Excerpt from the Executive Summary:
As part of electricity restructuring in the United States, there is broad interest in the concept of an independent transmission company (ITC) that would operate as a standalone, for-profit transmission business. The Federal Energy Regulatory Commission has encouraged ITCs by offering to consider incentive rate mechanisms in conjunction with Regional Transmission Organizations that meet the requirements of Order 2000. However, the appropriate role of an ITC within the RTO framework remains unsettled. Some proposals would have the transmission company (Transco) be the RTO and perform all of its functions, even market operations. Hybrid proposals would have the Transco control some of the RTO functions but delegate the activities associated with market operations to a third party. This paper describes a third model, a marketcompatible ITC that would neither be the RTO nor assume the RTO’s public interest functions.
The for-profit nature of a monopoly Transco and its claimed ability to make efficient tradeoffs across market operations, system control, grid management and investment give the Transco its initial appeal. On closer inspection, however, the implications of these tradeoffs for market participants and concerns about leaving the RTO’s public interest functions distorted by the Transco’s private interests create a need to ensure independence for both system and market operations, so that functions necessary for an efficient market are performed in an unbiased manner.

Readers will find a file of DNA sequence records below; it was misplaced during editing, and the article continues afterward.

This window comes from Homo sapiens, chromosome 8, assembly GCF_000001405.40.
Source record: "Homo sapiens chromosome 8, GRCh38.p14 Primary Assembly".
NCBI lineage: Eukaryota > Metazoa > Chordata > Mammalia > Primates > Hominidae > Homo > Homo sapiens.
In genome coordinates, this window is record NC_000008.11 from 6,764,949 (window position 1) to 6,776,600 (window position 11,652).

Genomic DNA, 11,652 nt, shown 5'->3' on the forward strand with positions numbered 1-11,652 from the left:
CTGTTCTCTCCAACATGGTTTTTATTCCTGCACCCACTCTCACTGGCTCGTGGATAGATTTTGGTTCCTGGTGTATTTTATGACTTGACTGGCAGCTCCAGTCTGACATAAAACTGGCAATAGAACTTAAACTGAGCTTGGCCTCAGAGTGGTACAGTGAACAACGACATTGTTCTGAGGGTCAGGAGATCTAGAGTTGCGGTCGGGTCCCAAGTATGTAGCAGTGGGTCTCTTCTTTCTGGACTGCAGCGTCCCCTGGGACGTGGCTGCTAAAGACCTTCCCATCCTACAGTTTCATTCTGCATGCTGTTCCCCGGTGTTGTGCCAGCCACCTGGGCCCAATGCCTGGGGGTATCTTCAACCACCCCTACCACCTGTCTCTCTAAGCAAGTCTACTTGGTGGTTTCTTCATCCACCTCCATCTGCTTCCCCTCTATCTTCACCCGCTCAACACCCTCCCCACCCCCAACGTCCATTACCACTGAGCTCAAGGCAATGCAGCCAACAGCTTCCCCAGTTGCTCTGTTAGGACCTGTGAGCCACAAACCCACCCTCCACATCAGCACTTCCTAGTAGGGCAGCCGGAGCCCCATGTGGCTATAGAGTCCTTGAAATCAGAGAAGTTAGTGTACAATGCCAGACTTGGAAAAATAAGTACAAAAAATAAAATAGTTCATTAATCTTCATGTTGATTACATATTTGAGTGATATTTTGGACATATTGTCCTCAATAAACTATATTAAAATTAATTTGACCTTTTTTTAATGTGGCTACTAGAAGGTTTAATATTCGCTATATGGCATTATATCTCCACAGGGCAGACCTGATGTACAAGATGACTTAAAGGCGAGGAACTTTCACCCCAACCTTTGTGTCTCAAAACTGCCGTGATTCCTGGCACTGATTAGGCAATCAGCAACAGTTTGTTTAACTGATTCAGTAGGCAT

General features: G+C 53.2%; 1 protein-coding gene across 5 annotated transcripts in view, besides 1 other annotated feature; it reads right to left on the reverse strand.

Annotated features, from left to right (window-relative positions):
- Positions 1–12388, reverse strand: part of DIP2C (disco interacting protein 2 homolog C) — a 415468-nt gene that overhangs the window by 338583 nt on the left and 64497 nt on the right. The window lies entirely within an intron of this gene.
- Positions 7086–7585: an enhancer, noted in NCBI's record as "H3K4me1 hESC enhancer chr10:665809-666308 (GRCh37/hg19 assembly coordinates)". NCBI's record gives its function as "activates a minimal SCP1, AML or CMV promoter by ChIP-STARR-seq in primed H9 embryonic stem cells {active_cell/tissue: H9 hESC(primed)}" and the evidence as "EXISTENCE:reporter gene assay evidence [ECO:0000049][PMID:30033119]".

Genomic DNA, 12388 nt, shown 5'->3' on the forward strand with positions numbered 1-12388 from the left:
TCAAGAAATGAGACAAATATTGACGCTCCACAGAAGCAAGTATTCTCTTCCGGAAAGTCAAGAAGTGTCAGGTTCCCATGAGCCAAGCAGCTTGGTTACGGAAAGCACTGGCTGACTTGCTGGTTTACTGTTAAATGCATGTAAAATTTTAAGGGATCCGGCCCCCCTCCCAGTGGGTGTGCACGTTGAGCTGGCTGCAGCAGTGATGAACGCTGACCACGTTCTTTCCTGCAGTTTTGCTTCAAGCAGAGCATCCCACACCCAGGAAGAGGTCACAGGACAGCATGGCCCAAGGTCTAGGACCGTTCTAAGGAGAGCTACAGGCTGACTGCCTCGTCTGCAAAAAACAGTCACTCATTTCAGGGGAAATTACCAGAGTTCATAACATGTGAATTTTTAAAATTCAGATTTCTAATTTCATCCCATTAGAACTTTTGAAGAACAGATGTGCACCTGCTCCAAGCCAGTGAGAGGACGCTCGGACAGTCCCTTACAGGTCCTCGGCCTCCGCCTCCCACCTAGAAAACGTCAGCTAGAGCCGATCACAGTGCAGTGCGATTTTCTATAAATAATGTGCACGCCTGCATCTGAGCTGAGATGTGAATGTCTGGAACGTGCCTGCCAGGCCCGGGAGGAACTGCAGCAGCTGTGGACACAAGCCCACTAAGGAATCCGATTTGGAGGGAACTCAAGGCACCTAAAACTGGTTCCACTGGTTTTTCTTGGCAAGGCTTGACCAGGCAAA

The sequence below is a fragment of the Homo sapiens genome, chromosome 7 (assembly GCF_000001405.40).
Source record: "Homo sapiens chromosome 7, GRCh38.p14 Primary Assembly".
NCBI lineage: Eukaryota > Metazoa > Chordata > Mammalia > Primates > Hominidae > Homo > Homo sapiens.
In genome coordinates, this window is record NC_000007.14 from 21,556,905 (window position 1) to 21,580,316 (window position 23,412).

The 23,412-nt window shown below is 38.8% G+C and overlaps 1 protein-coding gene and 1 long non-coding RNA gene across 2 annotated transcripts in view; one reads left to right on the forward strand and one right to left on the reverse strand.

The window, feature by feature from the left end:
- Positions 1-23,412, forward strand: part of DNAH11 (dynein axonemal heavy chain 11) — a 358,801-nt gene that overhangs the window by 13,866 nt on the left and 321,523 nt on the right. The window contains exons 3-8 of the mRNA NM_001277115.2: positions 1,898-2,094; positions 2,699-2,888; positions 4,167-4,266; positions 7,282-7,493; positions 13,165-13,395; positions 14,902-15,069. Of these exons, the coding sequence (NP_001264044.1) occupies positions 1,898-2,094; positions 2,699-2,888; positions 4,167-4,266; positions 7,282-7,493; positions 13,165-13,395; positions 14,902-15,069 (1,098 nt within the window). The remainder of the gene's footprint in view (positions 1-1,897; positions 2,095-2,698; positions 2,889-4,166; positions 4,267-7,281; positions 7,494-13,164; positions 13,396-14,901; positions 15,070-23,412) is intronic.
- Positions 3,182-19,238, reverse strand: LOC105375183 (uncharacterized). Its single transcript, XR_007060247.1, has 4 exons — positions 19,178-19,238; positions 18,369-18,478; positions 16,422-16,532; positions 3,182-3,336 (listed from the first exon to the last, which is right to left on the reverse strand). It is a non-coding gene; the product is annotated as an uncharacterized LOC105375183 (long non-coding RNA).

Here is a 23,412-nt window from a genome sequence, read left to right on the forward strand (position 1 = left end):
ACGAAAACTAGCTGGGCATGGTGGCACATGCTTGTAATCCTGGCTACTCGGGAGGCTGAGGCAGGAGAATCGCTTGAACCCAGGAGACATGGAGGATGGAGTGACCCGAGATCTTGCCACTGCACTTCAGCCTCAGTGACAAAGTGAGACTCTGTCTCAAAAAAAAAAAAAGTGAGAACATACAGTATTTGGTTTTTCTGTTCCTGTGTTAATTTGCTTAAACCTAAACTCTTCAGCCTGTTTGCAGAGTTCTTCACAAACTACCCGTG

Fortunately, the concerns with the pure Transco model do not foreclose a viable approach with for-profit ITCs that operate in conjunction with a separate and independent RTO. An ITC could complement the RTO but not be the RTO. It would respond to the market’s price signals to pursue market-driven grid investments, but it would not run the RTO markets. This ITC would be compatible with the Eastern markets that use coordinated spot markets, locational marginal pricing (LMP) and financial transmission rights (FTRs). Separating an ITC’s ownership/investment functions from the independent RTO’s system/market operation functions would allow both to pursue their respective objectives, but with the ITC free to aggressively pursue its private interests without concerns about biasing the market. It would then be simpler to ensure independent RTO governance and a focus on the limited but essential tasks that the RTO must perform. Within this open architecture, multiple transmission owners, both private and public, traditional utility transmission owners and ITCs, could then be accommodated without requiring the RTO to be the monopoly grid owner.